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Jama Masjid

The main entrance is through the 54-meter-high Buland Darwaza, the Gate of Victory, constructed to commemorate Akbar's victory in Gujarat. This impressive gateway is reached by an equally impressive flight of steps. A Koranic inscription inside the archway includes the useful thought: 'The world is a bridge, pass over it but build no house upon it. He who hopes for an hour may hope for eternity'. Just outside the gateway is a deep well and, when there is a sufficient number of tourists assembled, local daredevils leap from the top of the entrance into the water.

The courtyard of the mosque has a capacity of 25,000 people. For Rs 5 it’s possible to climb the southern minaret, and the views in all directions are superb Old Delhi, the Red Fort, and New Delhi to the south. You can also see one of the features that the architect Lutyens incorporated into his design of New Delhi the Jama Masjid, Connaught Place and Sansad Bhavan are in direct line. There’s also a fine view of the Red Fort from the east side of the mosque.

Qutub Minar

Delhi is also a major center for domestic travel. A soaring tower of early Muslim vintage, the Qutub Minar attracts many visitors from all across the world. Work on the minar was started by Qutub-ud-din Aibak in 1199, celebrating the advent of Muslim dominance in Delhi, but the construction was completed by his successors in the 13th century. The Qutub Minar is covered with intricate carvings and deeply inscribed verses from the Koran. Beautiful calligraphy adorns the adjacent edifices.

The Minar rises over 230 feet and can be ascended by a circular stairway for a view that is breathtaking. The monument tapers from a 15-meter diameter base to just 2˝ metres at the top The tower has five distinct storeys, each marked by a projecting balcony. The first three storeys are made of red sandstone, the fourth and fifth of marble and sandstone.. It was also a minaret, from which the muezzin called the devout to prayer. Today, this impressively ornate tower has a slight tilt, but has otherwise remained remarkably well preserved over the centuries.

Red Fort

The Lal Quila lies in the northeast corner of the original city of shahjahanabad. Entrance to the fort is through the imposing Lahore Gate, which as its name suggests faces Lahore, now in Pakistan. This gate has a special significance for India, since the first war of independence, and has been the venue of many an important speech, delivered by freedom fighters and national leaders of India.

The main entrance opens on to the Chatta Chowk, a covered street flanked with arched cells, that used to house Delhi's most skilful jewellers, carpet makers, weavers and goldsmiths. This arcade was also known as the Meena Bazaar, the shopping centre for the ladies of the court. Just beyond the Chhata Chowk, is the heart of the fort called Naubat Khana, or the Drum House. Musicians used to play for the emperor from the Naubat Khana, and the arrival of princes and royalty was heralded from here. The Fort also houses the Diwan-i-Am or the Hall of Public Audiences, where the Emperor would sit and hear complaints of the common folk. His alcove in the wall was marble-paneled, and was set with precious stones, many of which were looted, after the Mutiny of 1857.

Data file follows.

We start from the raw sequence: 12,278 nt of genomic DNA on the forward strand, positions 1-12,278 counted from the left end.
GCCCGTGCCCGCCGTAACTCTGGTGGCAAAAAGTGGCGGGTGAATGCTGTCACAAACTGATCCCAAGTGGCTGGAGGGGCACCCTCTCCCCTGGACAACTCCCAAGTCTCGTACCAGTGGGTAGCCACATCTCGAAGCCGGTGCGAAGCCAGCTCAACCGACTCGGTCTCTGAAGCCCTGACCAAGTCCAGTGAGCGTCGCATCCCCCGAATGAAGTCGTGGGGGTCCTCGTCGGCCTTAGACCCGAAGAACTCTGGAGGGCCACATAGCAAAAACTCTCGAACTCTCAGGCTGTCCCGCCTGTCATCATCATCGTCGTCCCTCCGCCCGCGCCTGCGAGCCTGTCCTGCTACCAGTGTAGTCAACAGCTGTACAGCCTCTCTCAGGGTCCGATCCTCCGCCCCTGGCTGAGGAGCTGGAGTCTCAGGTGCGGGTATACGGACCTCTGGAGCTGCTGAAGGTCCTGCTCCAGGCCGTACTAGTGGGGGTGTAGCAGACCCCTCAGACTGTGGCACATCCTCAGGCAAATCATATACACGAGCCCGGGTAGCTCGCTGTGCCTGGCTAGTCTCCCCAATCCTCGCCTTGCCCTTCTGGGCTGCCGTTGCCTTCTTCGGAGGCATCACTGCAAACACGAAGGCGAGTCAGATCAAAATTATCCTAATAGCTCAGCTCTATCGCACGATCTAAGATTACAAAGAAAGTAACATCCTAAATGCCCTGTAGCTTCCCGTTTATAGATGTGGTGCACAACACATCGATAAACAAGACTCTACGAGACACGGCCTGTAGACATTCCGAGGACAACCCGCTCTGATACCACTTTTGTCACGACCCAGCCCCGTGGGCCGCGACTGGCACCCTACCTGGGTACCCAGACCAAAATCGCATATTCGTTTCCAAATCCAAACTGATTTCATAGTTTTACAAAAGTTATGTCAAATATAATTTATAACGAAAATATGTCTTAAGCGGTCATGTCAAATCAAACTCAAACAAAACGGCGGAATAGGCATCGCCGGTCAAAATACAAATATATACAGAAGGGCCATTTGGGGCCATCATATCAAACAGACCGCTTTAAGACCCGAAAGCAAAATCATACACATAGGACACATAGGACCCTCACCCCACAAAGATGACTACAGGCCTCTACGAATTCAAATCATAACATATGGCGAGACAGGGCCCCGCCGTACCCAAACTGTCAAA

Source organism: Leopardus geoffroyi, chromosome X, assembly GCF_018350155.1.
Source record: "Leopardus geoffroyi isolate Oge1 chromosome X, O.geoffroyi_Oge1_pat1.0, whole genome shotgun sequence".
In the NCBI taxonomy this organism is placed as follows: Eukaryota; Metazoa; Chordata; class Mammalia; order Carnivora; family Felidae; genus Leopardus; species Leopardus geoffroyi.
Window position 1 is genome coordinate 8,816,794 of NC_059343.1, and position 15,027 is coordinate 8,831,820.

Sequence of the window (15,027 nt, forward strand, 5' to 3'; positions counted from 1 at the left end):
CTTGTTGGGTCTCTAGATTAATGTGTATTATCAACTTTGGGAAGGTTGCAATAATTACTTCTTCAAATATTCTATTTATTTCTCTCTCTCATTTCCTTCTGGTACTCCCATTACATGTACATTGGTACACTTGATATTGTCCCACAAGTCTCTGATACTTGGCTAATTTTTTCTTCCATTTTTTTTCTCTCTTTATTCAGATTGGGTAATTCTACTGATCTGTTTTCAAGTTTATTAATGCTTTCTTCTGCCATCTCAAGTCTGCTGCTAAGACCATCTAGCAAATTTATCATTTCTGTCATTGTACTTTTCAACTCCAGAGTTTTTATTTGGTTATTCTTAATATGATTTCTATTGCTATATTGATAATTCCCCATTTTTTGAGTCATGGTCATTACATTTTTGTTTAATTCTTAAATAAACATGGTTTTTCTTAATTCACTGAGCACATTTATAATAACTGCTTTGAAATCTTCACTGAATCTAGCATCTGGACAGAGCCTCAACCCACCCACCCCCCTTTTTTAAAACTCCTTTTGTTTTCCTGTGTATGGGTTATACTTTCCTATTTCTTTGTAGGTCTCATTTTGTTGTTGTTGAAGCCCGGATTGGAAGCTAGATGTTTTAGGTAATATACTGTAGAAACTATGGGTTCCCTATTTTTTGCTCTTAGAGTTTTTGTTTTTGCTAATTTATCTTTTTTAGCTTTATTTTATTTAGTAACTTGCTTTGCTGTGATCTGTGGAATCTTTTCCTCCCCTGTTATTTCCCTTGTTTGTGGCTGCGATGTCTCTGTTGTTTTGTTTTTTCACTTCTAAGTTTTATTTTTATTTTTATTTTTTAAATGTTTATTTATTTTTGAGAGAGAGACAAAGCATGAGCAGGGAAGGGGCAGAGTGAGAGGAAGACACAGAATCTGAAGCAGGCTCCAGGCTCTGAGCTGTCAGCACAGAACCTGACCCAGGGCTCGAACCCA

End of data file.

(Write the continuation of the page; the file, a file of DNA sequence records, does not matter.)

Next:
The Diwan-i-Khas is the hall of private audiences, built with white marble, was the luxurious chamber where the Emperor held private meetings. The center-piece of the hall used to be the magnificent Peacock Throne, which was carried away to Iran by Nadir Shah in 1739. Today, the Diwan-i-Khas is only a pale shadow of its original glory, yet the famous Persian couplet inscribed on its wall reminds us of its former magnificence: &If on earth be an eden on bliss, it is this, it is this, none but this." Among the other attractions are the hammams or the Royal Baths three large rooms surmounted by domes, with a fountain in the center. Then the three storeyed octagonal tower of Shahi Burj, which used to be Shahjahan's private working area, and the Moti Masjid or the Pearl Mosque, built by Aurangzeb for his personal use.

The ‘Rang Mahal’ or the 'Palace of Colors' housed the Emperor's wives and mistresses. This palace was crowned with gilded turrets, delicately painted and decorated with an intricate mosaics of mirrors, and a ceiling overlaid with gold and silver, that was wonderfully reflected in a central pool in the marble floor. Even today, the Lal Quila is an eloquent reminder of the glory of the Mughal era, and its magnificence simply leaves one awestruck. It is still a calm haven of peace, which helps one to break away, from the frantic pace of life outside the walls of the Fort, and transports the visitor to another realm of existence.

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